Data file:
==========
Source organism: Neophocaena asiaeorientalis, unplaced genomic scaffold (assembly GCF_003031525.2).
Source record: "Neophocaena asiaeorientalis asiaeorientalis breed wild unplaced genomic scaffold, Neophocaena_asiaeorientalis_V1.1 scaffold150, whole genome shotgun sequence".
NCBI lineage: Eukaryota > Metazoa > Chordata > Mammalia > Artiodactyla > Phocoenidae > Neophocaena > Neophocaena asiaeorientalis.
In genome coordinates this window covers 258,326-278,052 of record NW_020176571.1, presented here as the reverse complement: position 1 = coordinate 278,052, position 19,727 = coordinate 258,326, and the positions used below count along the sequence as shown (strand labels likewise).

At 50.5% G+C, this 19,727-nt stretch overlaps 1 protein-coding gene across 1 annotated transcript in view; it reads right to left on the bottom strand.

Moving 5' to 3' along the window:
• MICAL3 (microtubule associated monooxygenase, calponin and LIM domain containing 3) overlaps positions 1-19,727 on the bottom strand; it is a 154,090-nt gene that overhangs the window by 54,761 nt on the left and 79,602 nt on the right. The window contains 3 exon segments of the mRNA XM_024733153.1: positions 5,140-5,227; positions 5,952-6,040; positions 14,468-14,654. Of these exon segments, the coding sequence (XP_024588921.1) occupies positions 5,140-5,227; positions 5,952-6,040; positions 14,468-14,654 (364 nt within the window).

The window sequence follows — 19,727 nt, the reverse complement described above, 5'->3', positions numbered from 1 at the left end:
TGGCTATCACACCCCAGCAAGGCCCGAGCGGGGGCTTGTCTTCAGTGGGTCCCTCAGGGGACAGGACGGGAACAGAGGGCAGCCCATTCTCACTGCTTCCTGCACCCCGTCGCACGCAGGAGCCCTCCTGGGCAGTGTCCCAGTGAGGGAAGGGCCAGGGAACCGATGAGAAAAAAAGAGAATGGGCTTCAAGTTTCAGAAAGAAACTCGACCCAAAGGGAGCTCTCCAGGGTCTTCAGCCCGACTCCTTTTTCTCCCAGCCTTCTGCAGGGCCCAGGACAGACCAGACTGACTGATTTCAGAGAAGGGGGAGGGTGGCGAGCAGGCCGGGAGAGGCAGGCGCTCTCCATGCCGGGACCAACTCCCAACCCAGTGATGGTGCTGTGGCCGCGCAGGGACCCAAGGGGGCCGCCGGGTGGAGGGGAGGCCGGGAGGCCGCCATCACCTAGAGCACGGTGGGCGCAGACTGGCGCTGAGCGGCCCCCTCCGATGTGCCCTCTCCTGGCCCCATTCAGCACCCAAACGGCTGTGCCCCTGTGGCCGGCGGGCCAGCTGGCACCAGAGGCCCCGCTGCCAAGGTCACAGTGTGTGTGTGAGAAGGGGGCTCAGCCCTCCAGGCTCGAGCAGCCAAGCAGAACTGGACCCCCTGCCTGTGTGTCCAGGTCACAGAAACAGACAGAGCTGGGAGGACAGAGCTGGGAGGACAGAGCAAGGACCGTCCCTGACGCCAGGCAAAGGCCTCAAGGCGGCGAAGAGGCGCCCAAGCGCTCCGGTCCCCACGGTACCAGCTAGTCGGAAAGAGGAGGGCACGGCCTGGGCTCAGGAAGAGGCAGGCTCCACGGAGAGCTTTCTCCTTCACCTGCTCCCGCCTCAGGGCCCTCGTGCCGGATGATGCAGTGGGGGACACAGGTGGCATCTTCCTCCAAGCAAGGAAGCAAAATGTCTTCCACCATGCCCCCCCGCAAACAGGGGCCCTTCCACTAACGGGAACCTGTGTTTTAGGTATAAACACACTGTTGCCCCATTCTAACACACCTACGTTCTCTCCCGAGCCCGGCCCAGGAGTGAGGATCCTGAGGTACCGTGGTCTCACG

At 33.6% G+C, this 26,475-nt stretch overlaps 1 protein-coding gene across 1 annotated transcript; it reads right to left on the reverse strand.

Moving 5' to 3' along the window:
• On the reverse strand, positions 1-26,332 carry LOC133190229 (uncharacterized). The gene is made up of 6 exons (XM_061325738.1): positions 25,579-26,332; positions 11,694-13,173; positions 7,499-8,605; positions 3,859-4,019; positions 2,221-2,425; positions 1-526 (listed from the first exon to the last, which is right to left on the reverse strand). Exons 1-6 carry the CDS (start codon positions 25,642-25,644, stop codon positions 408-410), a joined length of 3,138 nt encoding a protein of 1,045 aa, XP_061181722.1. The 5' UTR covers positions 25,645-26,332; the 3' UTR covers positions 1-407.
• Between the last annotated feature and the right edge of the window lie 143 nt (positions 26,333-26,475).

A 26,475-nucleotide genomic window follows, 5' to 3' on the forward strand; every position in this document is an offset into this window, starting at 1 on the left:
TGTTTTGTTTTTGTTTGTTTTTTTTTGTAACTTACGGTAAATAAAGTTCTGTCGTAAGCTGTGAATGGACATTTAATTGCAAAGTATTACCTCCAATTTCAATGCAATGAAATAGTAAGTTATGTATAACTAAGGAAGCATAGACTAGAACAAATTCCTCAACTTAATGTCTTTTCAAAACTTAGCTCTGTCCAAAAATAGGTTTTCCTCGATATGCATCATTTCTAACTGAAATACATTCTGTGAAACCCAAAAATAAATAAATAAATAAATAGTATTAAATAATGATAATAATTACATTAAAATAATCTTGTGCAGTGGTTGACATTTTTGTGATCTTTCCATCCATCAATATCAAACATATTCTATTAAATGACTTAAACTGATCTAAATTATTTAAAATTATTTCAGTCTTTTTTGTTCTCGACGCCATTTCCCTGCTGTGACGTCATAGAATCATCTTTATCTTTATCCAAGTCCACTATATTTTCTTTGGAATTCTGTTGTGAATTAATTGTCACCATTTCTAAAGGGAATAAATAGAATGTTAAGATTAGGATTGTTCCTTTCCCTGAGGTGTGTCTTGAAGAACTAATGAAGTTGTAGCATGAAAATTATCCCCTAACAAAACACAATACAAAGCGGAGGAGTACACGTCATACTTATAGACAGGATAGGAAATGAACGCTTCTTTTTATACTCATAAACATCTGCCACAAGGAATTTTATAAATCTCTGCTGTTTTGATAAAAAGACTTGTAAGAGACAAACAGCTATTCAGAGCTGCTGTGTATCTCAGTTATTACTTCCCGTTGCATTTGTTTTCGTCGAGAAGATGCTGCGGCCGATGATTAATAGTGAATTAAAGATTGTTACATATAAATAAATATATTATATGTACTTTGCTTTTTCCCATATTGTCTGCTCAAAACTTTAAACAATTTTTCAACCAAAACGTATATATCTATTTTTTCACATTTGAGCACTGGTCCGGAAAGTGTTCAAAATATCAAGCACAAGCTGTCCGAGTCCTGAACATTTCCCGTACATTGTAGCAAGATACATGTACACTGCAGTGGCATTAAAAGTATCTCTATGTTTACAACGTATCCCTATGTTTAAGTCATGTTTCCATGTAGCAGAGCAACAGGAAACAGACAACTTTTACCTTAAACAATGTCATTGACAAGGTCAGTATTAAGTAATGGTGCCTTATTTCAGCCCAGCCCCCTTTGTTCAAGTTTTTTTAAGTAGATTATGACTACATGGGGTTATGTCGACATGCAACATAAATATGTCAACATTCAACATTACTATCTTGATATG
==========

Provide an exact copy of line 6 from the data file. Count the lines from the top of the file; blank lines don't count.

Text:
Moving 5' to 3' along the window: